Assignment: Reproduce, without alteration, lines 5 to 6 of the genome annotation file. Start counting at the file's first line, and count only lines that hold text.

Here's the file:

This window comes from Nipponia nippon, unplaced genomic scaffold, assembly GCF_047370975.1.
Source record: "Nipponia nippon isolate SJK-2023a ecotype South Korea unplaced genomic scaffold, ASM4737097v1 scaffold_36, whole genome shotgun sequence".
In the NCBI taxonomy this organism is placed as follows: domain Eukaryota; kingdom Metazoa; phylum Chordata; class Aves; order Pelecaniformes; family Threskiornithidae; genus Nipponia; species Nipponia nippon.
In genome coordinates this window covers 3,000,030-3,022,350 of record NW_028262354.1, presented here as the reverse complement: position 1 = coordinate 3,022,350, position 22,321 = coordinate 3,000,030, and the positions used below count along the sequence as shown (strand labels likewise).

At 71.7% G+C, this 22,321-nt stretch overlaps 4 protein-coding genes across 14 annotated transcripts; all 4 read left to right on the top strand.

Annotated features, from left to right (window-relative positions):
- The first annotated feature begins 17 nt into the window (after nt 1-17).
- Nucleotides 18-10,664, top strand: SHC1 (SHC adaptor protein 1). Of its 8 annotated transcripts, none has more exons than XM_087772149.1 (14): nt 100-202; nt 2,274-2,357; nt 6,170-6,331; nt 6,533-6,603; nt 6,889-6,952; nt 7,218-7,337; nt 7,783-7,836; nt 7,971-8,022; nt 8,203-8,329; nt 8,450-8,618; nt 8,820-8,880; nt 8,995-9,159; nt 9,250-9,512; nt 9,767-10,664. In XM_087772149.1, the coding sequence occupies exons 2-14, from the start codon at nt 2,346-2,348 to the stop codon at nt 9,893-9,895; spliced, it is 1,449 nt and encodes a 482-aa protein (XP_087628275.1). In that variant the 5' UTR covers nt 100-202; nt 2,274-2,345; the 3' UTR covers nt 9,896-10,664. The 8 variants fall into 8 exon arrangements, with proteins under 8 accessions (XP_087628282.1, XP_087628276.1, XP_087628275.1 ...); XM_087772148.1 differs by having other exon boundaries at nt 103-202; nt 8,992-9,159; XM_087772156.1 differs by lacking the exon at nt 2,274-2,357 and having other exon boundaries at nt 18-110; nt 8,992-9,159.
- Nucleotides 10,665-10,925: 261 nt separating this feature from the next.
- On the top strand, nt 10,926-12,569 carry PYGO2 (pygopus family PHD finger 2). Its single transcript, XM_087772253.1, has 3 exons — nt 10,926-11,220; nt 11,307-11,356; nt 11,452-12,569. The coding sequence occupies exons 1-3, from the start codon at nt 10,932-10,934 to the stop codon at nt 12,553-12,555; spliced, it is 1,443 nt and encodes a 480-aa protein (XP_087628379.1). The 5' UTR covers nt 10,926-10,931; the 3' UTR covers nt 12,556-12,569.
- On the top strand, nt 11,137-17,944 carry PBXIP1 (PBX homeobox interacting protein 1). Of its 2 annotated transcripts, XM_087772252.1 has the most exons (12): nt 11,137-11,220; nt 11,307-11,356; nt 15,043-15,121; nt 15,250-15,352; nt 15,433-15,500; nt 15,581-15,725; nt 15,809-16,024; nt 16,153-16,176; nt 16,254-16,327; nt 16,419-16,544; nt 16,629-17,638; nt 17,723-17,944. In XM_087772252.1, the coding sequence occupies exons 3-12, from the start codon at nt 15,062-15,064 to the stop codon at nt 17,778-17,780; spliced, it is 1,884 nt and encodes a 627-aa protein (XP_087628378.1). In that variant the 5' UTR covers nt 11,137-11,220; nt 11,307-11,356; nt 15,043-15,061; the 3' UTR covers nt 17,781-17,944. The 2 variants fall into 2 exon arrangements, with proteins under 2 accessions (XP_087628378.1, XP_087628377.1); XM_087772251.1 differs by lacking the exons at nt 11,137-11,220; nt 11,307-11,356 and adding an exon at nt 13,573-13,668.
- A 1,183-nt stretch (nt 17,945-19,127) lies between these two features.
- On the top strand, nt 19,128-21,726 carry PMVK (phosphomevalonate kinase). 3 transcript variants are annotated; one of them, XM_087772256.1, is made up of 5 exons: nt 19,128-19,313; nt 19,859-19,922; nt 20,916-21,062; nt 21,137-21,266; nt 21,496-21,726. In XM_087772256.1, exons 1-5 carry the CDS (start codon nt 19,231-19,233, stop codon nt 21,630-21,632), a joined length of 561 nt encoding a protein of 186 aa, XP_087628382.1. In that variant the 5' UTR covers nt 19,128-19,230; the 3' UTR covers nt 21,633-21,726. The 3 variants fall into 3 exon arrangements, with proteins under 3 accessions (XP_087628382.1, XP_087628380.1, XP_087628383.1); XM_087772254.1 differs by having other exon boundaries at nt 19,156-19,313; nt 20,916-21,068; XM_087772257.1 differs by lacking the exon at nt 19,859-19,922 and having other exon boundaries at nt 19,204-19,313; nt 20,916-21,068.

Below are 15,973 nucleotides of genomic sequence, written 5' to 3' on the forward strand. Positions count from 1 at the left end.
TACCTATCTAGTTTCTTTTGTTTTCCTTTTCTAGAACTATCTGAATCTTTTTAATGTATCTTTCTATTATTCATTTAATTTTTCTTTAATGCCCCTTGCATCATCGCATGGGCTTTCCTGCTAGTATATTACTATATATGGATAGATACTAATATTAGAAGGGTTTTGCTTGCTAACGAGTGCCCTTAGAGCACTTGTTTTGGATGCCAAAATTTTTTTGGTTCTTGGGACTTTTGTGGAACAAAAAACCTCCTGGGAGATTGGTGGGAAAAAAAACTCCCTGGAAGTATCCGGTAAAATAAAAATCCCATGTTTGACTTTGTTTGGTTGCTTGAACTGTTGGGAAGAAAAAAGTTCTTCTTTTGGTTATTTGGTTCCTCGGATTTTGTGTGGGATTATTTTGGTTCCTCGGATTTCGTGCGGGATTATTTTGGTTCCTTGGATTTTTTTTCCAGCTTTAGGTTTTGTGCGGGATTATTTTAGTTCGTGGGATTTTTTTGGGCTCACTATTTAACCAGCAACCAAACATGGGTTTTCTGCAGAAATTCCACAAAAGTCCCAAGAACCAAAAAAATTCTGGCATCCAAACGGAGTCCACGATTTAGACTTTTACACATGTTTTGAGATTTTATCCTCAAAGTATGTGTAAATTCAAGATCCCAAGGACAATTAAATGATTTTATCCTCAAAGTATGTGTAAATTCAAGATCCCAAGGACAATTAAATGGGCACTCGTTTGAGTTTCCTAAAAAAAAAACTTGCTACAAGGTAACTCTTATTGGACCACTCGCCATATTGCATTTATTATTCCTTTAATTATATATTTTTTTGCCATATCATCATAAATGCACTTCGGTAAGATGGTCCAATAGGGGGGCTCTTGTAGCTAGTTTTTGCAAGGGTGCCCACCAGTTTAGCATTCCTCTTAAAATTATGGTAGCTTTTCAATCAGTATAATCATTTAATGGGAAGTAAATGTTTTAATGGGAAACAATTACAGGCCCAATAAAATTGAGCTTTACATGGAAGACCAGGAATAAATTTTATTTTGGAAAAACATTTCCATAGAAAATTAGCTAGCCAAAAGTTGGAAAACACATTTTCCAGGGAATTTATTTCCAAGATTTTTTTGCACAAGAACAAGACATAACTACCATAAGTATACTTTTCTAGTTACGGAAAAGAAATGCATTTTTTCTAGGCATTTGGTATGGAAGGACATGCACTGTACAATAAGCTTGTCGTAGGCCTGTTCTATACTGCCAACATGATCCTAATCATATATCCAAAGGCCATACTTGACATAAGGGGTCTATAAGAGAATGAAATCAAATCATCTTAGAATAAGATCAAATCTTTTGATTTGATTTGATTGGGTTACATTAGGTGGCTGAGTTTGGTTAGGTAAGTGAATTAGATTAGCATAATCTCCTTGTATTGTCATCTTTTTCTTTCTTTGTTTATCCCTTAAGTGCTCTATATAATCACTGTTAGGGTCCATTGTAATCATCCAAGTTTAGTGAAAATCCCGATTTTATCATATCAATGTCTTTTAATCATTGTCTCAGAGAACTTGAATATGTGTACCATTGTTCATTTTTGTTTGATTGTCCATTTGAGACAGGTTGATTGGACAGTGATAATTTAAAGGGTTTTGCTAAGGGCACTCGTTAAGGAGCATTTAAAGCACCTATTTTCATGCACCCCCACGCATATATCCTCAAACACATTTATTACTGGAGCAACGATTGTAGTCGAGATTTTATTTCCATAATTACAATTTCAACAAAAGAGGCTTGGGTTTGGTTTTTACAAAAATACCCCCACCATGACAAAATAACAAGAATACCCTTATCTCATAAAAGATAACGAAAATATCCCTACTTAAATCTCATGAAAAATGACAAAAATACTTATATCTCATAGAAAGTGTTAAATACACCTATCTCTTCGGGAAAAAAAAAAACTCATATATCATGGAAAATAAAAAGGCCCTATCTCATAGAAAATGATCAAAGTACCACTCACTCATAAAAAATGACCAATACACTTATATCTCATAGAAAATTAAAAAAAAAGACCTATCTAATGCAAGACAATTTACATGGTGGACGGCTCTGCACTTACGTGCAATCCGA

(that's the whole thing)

At 71.7% G+C, this 22,321-nt stretch overlaps 4 protein-coding genes across 14 annotated transcripts; all 4 read left to right on the top strand.

Annotated features, from left to right (window-relative positions):